Compass Programming LLC
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Creating a Mobile Friendly Website

Is your website mobile friendly?

Running the test

Being competitive in todays market requires your website to be mobile friendly. Many times you will hear the term responsive, mobile and responsive are interchangable terms when it comes to websites. You can test your website by going to Googles Mobile Testing website: This simple test allows you to have feedback from Google on what they see on your website. If you do have performance issues, save the feedback that Google listed so that you can start to correct the issues.

mobile friendly website from Googlemobile friendly test results

One common issue for a website is a piece of missing code that is positioned in the head of your website:
< meta name="viewport" content="width=device-width, initial-scale=1">
This tells the browser to render your website to the width of the device that is opening it up. Another common problem in Wordpress or other preformatted website creators is the theme is not mobile capable. In this case you have a few options. One is to pick a new theme. Second is to make the website mobile capable through changing the styling, which sometimes can be as easy as adjusting the css page, of the website. Third option is ignorin the issue, not recommended.

What the results mean?

mobile friendly website from Google


Performance tells you how well your website loads and is viewed by the public when they access your website. It has five metrics that are used to assist you in making your website more user friendly. Each section of the Metric gives you a good explanation of what needs to be corrected to improve your performance score.

The Google Documentation is clear that fixing one thing may not directly relate to a better score it is the correction of multiple things as a whole that increases the score. My advice is making the simplest changes first even if they will only speed up the website speed by a hundredth of a second. Sometimes that has a cascading effect leading to other items being processed faster because the one item was clogging up loading for another item. My biggest metric issue is my cascading style sheet (CSS). I am alright with the delay of it currently because everything else on my website loads quickly and a score of 93 is fine with me.


Websites need to comply with Americans with Disabilities Act (ADA) just like physical businesses. This means ensuring that everyone has the same access to the content of your website. At first this may seem to be an impossible task. Luckily there is a simple way to do this. The first thing to do is just follow the best practices for website creation by using all of the proper HTML practices available to you. A good source of information for all of HTML practices can be found at the W3schools HTML style guide, You can also use this resource from WAVE web accessibility evaluation tool: to find a detailed list of issues on your website.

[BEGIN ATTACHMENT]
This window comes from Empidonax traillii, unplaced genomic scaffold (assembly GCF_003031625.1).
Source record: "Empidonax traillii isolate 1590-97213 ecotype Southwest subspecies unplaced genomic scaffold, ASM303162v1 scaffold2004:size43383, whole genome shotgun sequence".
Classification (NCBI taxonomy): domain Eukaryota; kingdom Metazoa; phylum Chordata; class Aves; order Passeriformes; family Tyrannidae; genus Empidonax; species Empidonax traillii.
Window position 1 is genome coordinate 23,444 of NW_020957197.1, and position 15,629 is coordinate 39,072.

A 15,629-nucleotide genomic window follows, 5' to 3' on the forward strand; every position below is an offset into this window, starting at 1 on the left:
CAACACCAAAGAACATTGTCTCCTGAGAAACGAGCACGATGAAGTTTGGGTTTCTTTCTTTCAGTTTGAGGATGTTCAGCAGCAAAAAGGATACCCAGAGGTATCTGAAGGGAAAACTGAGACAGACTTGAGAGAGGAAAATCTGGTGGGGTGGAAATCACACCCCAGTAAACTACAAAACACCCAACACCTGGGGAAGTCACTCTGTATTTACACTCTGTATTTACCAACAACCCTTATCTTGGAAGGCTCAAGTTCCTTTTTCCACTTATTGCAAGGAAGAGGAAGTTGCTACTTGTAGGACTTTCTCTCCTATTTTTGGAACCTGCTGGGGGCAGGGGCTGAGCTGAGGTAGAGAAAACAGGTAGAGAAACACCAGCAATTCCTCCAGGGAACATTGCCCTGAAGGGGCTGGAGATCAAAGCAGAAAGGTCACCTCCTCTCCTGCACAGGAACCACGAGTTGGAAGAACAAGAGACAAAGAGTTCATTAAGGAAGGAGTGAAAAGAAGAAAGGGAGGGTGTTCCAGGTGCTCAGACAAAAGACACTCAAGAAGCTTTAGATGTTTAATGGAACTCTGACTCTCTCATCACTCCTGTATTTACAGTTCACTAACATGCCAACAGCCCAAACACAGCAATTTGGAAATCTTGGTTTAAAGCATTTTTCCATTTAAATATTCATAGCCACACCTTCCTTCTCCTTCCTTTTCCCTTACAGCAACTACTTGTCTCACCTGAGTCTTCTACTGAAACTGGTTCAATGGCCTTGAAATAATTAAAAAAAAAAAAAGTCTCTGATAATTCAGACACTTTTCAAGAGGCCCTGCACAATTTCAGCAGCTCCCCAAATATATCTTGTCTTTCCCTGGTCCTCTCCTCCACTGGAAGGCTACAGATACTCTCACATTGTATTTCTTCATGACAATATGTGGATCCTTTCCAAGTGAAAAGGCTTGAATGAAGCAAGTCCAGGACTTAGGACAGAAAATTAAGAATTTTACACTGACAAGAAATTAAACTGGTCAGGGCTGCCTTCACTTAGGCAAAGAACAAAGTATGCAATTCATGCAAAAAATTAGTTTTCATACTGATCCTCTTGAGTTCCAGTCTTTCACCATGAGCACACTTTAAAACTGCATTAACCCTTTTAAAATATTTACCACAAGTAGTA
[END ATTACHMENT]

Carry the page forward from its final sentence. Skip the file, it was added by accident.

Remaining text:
Best Practices

This will let you know if you are not following the best practices for images and code for layout. I am not following best practices for two images which I will have to correct in the future.


This will let you know if your web page is identifiable by search engines and understands what the website content means. In my case the search engine cannot crawl through some of my menu items because they are hidden until clicked. That means I get a lower score on mobile SEO versus the desktop version where the menu items can always be viewed. I do not feel that is going to hurt my SEO as it should be based more on the desktop appearance when search engines are reviewing a websites content.


If your website is not a Wordpress or other out of the box website and needs to be mobile friendly then it will need to be examined to see if the current website is formatted in a way to make it able to be mobile friendly. Older wesbites may be coded with such complicated tables and spans that create such a mess if modified it may be time to just reformat the whole website. Sometimes creating a new website and moving over the content to the new website will be the faster and better option. Typically the new website will have advances in code procedures and allow the website to perform better. One thing to look for is code in the css pages in your files, typically named style.css, like this:
@media screen and (max-width:730px) {
    #mobile{margin:auto; width:90%; height:auto; text-align:center; }

What this is telling the browser to do is look at the screen size, in this case screens equal to or smaller than 730px wide. Change the css formatting for the assigned id's and classes. If you have some of these things in your code than you have some responsive formatting. Maybe you just need more added to become more responsive.

If you have any questions or comments feel free to contact me.

Last updated: 28 February 2024